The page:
Hugo Chavez is dead -- but he is no hero. Even as his supporters pour into the streets to mourn their fallen idol, the damage he caused to Venezuela is incalculable.
From an over-dependence on oil revenues, to a forced nationalization of the private economy, and a personal foreign policy of ego gratification, Chavez leaves a Venezuela in chaos, with weak institutions and an uncertain future.
History will not be kind to him. His petro-socialism was never a self-sustaining economic or social development model. Venezuela under Chavez's reign has deteriorated to the point where it must import milk. Chavez's Venezuela can no longer feed itself.
Hugo Chavez lied to the people, convincing many that his magical powers would save them from misery. There was no magic solution to resolve Venezuela's myriad social problems.
Even as he jetted across the globe with allies like Iran's President Mahmoud Ahmadinejad, Chavez tolerated waves of urban violence -- turning Caracas into one of the most violent cities in the world.
Among his other international adventures, Chavez supported the FARC terrorists fighting the democratically elected government of Colombia (a country also founded by Bolivar!). His attempt to play the regional leader met with widespread ridicule -- even generating the now famous royal command to "shut up" from King Juan Carlos, a normally very calm man driven to desperation by Chavez's offish behavior at a summit. Being dressed down in public by the King of Spain is an unmatched achievement in the annals of modern Ibero-American relations.
Public corruption, including the enrichment of the Chavez family, has also damaged Venezuela. Like the wounds created by the Peron regime in Argentina, the social fabric has been torn. Divide and conquer of different social sectors has been Chavez's formula for continuing as paramount leader of Venezuela.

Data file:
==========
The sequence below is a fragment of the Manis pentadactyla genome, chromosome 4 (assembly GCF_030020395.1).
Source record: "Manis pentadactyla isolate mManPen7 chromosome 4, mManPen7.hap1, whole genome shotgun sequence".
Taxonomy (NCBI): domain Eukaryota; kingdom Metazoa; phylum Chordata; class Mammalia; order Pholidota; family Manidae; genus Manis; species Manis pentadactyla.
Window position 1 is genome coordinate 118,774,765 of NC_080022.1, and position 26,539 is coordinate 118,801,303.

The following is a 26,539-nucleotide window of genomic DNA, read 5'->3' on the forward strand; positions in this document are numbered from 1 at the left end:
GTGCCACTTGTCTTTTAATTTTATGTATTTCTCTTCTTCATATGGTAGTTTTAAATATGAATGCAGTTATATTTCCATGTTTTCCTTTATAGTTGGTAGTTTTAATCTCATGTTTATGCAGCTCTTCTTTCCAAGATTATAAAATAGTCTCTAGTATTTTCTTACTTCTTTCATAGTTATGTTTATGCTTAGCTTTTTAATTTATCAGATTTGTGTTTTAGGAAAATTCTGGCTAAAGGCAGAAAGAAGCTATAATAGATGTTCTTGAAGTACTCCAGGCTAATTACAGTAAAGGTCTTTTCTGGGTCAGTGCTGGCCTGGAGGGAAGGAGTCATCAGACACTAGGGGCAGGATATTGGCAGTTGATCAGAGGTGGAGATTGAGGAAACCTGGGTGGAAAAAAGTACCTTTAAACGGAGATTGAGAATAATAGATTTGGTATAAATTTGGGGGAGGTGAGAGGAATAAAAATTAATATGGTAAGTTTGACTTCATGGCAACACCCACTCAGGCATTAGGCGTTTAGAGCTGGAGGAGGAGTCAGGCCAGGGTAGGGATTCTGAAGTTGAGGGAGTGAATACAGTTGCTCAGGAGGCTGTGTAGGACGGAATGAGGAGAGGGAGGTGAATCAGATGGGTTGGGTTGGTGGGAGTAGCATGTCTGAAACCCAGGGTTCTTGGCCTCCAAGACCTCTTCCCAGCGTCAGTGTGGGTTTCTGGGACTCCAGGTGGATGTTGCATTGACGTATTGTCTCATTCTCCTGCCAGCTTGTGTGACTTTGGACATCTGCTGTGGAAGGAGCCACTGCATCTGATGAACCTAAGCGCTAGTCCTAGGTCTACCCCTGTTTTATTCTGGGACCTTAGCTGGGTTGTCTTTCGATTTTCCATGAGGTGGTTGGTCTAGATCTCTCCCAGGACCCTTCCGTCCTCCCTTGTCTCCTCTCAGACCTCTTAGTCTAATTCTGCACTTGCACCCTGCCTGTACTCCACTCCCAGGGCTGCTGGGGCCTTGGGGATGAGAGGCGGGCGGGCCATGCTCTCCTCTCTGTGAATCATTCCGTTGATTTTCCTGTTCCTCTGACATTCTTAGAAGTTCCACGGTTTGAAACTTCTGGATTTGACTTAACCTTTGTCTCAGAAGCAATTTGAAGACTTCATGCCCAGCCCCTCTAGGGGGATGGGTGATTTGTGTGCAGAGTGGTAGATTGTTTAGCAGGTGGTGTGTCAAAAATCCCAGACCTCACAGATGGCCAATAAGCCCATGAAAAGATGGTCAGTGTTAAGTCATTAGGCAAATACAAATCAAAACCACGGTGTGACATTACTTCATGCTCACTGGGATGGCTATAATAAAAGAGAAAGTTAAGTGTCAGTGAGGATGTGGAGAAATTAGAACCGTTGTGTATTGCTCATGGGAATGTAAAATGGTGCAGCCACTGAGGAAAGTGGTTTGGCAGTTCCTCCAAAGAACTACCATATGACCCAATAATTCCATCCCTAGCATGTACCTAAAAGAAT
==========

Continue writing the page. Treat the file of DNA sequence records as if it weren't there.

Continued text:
While another key component of this formula has been the militarization of the regime, and in turn, the politicization of the armed forces. Bribed with outlandish weapons purchases and generous patronage, Chavez remade the Venezuelan military into a tool of his rule.
Chavez will go the way of many highly theatrical dictators. Once upon a time there was a statue of Francisco Franco in almost every city and town in Spain, his profile appeared on Spanish coins, and he paraded himself from the King's Balcony at Madrid's Royal Palace, resplendent banners dating from the Spanish Empire draped in front of him.
Now? Franco is seen for what he truly was -- a dictator with a megalomaniacal self-regard and a willingness to commit violence in order to stay in power. Today, no more statues, no more coins, nada. That is the fate of Hugo Chavez's place in history as well.
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